Please refer to this study by its ClinicalTrials.gov identifier: NCT00499161

Locations
United States, Pennsylvania
UPMC St. Margaret
Pittsburgh, Pennsylvania, United States, 15237
Sponsors and Collaborators
University of Pittsburgh
Investigators
Principal Investigator: Debra M Wolf, MSN University of Pittsburh, School of Nursing & UPMC St. Margaret
Principal Investigator: Lisa Lehman, BSN UPMC St. Margaret
Principal Investigator: Robert Quinlin, MD UPMC St. Margaret
Principal Investigator: Jodi Miller, BSN UPMC St. Margaret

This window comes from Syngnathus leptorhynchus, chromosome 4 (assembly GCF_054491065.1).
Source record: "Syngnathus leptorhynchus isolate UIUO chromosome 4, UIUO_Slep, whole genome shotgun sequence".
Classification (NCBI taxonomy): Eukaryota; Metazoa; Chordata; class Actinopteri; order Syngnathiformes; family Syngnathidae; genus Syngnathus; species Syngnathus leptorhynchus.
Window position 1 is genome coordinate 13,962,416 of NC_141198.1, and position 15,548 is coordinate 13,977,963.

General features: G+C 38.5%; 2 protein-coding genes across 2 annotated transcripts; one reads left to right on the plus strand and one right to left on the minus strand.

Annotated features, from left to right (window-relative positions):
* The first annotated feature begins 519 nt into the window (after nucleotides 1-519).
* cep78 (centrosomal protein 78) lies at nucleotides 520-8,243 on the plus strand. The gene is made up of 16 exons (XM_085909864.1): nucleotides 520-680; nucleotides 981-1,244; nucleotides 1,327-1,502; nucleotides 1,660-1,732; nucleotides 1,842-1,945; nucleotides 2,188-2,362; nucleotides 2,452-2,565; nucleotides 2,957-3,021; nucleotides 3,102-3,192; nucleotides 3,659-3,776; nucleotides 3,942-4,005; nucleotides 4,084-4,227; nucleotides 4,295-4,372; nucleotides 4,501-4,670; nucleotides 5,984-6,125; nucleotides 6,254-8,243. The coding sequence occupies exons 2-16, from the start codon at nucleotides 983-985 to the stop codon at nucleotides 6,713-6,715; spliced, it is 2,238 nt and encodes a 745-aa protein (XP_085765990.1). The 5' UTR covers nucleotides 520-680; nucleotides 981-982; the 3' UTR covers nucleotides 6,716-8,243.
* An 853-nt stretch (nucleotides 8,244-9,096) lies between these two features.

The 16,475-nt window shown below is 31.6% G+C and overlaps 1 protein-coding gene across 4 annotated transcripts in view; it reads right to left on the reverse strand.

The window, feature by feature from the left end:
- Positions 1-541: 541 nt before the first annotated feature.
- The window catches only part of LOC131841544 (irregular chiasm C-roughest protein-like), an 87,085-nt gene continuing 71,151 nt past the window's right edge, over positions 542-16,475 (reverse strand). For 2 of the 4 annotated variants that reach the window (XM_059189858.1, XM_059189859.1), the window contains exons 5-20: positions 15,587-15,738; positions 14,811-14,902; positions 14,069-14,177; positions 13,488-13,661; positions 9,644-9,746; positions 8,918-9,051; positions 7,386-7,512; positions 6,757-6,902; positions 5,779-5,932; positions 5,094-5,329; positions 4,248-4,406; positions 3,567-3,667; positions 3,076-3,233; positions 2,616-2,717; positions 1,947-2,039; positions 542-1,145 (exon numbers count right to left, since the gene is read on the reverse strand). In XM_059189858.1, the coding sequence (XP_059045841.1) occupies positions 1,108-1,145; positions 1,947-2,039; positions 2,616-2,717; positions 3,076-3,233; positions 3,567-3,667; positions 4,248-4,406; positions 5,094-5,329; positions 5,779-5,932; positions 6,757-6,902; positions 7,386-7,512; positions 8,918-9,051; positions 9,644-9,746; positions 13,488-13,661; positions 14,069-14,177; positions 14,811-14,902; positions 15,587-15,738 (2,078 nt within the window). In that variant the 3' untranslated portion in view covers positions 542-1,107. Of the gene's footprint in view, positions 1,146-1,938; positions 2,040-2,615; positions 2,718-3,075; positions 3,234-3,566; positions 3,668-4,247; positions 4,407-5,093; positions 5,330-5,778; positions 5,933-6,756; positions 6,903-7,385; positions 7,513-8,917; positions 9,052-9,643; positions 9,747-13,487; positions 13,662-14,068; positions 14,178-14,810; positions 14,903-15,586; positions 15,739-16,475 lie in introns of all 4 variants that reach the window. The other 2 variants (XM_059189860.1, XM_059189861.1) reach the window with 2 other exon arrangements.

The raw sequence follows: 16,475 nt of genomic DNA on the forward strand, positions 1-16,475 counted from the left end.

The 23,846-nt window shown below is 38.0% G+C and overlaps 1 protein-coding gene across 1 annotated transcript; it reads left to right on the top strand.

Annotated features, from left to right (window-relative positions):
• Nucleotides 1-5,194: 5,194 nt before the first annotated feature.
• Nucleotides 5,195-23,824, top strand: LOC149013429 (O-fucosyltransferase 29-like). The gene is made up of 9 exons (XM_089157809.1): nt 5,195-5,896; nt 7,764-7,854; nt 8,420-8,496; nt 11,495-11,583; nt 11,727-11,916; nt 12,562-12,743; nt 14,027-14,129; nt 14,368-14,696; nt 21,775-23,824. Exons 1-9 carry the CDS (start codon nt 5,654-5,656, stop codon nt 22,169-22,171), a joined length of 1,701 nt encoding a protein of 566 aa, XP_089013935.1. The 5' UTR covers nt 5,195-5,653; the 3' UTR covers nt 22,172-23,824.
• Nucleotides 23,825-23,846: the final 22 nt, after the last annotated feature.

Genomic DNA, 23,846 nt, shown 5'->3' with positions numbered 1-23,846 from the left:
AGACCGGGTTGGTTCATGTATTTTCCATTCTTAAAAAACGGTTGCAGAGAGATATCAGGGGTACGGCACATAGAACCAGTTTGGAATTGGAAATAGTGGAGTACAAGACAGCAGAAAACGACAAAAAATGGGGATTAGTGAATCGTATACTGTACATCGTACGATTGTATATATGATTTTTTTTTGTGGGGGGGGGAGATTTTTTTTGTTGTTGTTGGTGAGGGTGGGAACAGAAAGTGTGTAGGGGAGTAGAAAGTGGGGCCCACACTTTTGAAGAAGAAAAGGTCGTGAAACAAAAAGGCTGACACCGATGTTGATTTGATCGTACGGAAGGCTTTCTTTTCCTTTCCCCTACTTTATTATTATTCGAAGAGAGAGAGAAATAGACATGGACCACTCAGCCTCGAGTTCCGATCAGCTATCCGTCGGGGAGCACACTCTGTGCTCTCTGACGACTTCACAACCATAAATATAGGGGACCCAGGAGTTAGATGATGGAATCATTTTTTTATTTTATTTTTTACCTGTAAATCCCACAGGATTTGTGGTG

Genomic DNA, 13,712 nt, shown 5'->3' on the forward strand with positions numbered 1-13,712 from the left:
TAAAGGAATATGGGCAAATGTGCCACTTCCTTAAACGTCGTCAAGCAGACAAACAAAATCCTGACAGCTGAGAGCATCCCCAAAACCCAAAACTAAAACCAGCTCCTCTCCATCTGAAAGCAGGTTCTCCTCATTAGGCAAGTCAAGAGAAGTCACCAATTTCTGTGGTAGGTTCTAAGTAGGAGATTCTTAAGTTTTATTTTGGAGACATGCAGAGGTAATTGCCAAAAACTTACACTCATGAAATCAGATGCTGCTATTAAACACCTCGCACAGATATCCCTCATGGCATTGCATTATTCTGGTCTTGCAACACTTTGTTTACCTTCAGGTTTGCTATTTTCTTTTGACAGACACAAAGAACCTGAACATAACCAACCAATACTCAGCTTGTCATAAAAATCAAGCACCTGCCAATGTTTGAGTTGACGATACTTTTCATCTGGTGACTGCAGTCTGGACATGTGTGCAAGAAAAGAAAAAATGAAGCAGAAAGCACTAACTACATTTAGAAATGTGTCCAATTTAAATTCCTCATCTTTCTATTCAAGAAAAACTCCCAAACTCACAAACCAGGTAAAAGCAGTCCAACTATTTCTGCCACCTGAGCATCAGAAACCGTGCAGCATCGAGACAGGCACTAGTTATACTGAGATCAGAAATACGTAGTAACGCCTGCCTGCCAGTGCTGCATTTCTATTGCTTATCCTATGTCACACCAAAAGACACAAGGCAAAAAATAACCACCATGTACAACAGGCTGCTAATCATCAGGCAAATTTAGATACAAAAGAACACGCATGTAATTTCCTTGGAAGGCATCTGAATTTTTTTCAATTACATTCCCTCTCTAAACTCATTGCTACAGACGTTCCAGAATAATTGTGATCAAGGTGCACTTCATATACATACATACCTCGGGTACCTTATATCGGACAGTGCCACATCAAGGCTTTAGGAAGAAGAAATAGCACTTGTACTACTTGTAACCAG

More Information

No publications provided

Responsible Party: Debra M. Wolf, PhD, MSN, RN, University of PIttsburgh
ClinicalTrials.gov Identifier: NCT00499161     History of Changes
Other Study ID Numbers: PRO07030017
Study First Received: July 9, 2007
Last Updated: February 15, 2008
Health Authority: United States: Institutional Review Board

Keywords provided by University of Pittsburgh:
Individualized care
Relationship based care
Negotiated care
Patient focused care

ClinicalTrials.gov processed this record on August 28, 2014